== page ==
Qimo 4 kids – NGO Interview
After a short hiatus I’m back with the NGO interviews. This time I spoke with Michael and Michelle Hall of Qimo 4 kids.
LC: Can you tell me about your organisation?
MH: QuinnCo is a very small not for profit located in Central Florida. In fact, it’s just the two of us, Michelle and I, operating out of our house and garage. We take in second hand computers, fix them up if they aren’t working, then put Ubuntu or Qimo on them and give them out to kids and families in need. We given out approx. 50 computers this year.
LC: What is the mission of your organisation?
MH: We believe that every child, regardless of physical, mental or financial abilities, deserves the same access to technology and education. A child with a computer has a much better chance of success in school, and knowledge of computers is a requirement for almost any job these days. Our mission is to provide a computer for those children in our community who wouldn’t otherwise have access to one.
LC: So what made you get involved in this?
MH : When our son Quinn was 4, he was already showing an interest in our computers. I had an old tower that I wasn’t using, so I installed Ubuntu on it for him along with some OSS games, and he took to it like a fish to water, teaching himself how to do things I never showed him. Because of that, I bought another computer from a yard sale, set it up the same way, and gave it to his daycare facility. About 3 months later, I had one of the kids from his class run up to me out of the blue and thank me for their computer. Talking about it to Michelle that night, she convinced me that we should start up a charity to do this on a larger scale, and QuinnCo was born.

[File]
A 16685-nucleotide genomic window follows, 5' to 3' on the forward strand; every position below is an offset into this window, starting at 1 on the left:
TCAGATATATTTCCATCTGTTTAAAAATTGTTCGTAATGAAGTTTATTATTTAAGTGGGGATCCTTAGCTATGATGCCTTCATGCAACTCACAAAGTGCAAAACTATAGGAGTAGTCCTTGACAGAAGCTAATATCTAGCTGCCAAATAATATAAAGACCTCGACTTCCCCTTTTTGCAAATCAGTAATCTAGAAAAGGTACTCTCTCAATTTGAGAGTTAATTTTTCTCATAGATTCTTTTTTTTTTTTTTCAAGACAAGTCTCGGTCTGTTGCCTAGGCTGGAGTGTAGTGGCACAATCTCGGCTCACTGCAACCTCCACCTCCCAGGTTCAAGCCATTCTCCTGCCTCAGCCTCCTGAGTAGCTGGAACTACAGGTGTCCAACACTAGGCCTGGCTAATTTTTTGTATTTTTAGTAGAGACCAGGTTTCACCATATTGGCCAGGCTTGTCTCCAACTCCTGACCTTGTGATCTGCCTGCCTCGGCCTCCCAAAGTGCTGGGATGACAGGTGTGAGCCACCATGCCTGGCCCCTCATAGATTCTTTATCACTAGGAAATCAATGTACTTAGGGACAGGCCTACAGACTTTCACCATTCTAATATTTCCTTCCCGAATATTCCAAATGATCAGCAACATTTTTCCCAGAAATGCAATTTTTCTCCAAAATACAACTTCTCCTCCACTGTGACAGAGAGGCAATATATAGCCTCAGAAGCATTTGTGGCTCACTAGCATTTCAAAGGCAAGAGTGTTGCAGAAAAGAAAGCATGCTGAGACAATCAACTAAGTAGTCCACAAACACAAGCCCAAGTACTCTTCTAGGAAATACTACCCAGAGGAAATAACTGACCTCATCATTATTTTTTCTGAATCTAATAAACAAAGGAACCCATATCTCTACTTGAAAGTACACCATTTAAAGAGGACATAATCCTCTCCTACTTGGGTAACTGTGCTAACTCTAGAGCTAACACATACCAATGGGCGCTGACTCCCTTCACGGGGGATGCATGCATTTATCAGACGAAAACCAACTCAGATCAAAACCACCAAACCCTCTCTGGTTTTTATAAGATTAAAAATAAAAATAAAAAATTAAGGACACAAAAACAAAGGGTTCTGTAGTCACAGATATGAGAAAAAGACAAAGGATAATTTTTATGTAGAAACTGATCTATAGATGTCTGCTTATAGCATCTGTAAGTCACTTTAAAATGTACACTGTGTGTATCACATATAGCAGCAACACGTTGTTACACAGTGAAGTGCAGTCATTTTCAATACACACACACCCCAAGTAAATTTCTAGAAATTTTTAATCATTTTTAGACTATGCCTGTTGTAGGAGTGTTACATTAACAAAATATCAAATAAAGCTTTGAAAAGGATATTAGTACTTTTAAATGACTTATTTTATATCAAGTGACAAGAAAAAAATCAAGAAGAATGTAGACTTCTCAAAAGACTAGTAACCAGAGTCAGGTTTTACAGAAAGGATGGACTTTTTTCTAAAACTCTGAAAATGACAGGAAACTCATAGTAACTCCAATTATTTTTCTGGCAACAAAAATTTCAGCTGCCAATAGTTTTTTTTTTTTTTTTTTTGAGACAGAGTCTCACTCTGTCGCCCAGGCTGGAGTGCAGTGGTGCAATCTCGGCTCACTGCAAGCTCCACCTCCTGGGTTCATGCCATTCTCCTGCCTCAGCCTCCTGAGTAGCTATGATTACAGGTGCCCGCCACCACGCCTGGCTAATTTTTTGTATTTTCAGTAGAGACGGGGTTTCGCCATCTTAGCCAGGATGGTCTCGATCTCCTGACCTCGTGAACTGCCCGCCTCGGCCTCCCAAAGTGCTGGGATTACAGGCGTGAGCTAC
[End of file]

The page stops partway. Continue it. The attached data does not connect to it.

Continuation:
LC : Can you give us a few examples of what you have done? Have some pictures you can share? (Dholbach likes pictures )
MH: We recently held a community build day, where we had members of the Ubuntu Florida LoCo and several local LUGs come out to a local children’s home to help fix up our backlog of broken computers. We had as many kids there as adults, learning how to fix up computers and installing Ubuntu and Qimo on them. Pictures of the event can be found on our website: